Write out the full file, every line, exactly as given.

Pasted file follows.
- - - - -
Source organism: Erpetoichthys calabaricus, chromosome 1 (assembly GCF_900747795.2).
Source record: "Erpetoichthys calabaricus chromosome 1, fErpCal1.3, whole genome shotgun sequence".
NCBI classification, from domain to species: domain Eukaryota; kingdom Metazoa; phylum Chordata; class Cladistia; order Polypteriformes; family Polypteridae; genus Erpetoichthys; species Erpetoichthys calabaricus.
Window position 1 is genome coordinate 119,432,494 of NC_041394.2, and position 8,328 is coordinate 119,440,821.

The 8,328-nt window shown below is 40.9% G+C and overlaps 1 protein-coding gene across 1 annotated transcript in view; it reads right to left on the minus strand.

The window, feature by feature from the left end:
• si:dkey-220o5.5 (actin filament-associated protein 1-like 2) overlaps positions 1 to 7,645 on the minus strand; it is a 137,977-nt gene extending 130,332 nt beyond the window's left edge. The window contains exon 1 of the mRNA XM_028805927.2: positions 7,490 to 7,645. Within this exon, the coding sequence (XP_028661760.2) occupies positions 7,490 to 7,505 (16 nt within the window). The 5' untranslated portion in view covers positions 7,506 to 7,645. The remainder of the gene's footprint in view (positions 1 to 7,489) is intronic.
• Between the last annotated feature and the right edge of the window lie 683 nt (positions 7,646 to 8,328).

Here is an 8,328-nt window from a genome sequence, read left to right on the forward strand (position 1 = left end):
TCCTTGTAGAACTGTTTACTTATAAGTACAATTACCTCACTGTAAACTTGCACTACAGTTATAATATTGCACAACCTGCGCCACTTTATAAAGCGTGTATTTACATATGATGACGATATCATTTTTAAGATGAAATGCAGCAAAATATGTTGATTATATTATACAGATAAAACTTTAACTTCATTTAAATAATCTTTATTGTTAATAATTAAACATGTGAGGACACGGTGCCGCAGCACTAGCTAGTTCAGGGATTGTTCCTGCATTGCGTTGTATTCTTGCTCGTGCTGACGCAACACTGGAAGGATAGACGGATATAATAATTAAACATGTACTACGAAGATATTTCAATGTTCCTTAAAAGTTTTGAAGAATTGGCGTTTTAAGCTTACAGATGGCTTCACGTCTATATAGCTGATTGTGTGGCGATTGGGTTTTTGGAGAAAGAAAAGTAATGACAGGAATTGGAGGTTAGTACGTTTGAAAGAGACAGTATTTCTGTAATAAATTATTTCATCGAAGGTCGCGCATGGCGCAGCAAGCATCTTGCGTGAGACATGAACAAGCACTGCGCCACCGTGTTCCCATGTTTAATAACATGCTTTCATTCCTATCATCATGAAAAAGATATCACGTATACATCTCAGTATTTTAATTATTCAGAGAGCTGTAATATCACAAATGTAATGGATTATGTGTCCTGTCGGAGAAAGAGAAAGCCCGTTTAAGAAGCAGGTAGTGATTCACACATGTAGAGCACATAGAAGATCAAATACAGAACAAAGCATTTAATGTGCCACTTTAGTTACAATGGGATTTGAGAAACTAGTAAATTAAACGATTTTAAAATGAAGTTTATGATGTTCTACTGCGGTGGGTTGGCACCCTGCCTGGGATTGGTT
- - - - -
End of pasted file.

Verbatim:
Source organism: Erpetoichthys calabaricus, chromosome 1 (assembly GCF_900747795.2).
Source record: "Erpetoichthys calabaricus chromosome 1, fErpCal1.3, whole genome shotgun sequence".
NCBI classification, from domain to species: domain Eukaryota; kingdom Metazoa; phylum Chordata; class Cladistia; order Polypteriformes; family Polypteridae; genus Erpetoichthys; species Erpetoichthys calabaricus.
Window position 1 is genome coordinate 119,432,494 of NC_041394.2, and position 8,328 is coordinate 119,440,821.

The 8,328-nt window shown below is 40.9% G+C and overlaps 1 protein-coding gene across 1 annotated transcript in view; it reads right to left on the minus strand.

The window, feature by feature from the left end:
• si:dkey-220o5.5 (actin filament-associated protein 1-like 2) overlaps positions 1 to 7,645 on the minus strand; it is a 137,977-nt gene extending 130,332 nt beyond the window's left edge. The window contains exon 1 of the mRNA XM_028805927.2: positions 7,490 to 7,645. Within this exon, the coding sequence (XP_028661760.2) occupies positions 7,490 to 7,505 (16 nt within the window). The 5' untranslated portion in view covers positions 7,506 to 7,645. The remainder of the gene's footprint in view (positions 1 to 7,489) is intronic.
• Between the last annotated feature and the right edge of the window lie 683 nt (positions 7,646 to 8,328).

Here is an 8,328-nt window from a genome sequence, read left to right on the forward strand (position 1 = left end):
TCCTTGTAGAACTGTTTACTTATAAGTACAATTACCTCACTGTAAACTTGCACTACAGTTATAATATTGCACAACCTGCGCCACTTTATAAAGCGTGTATTTACATATGATGACGATATCATTTTTAAGATGAAATGCAGCAAAATATGTTGATTATATTATACAGATAAAACTTTAACTTCATTTAAATAATCTTTATTGTTAATAATTAAACATGTGAGGACACGGTGCCGCAGCACTAGCTAGTTCAGGGATTGTTCCTGCATTGCGTTGTATTCTTGCTCGTGCTGACGCAACACTGGAAGGATAGACGGATATAATAATTAAACATGTACTACGAAGATATTTCAATGTTCCTTAAAAGTTTTGAAGAATTGGCGTTTTAAGCTTACAGATGGCTTCACGTCTATATAGCTGATTGTGTGGCGATTGGGTTTTTGGAGAAAGAAAAGTAATGACAGGAATTGGAGGTTAGTACGTTTGAAAGAGACAGTATTTCTGTAATAAATTATTTCATCGAAGGTCGCGCATGGCGCAGCAAGCATCTTGCGTGAGACATGAACAAGCACTGCGCCACCGTGTTCCCATGTTTAATAACATGCTTTCATTCCTATCATCATGAAAAAGATATCACGTATACATCTCAGTATTTTAATTATTCAGAGAGCTGTAATATCACAAATGTAATGGATTATGTGTCCTGTCGGAGAAAGAGAAAGCCCGTTTAAGAAGCAGGTAGTGATTCACACATGTAGAGCACATAGAAGATCAAATACAGAACAAAGCATTTAATGTGCCACTTTAGTTACAATGGGATTTGAGAAACTAGTAAATTAAACGATTTTAAAATGAAGTTTATGATGTTCTACTGCGGTGGGTTGGCACCCTGCCTGGGATTGGTT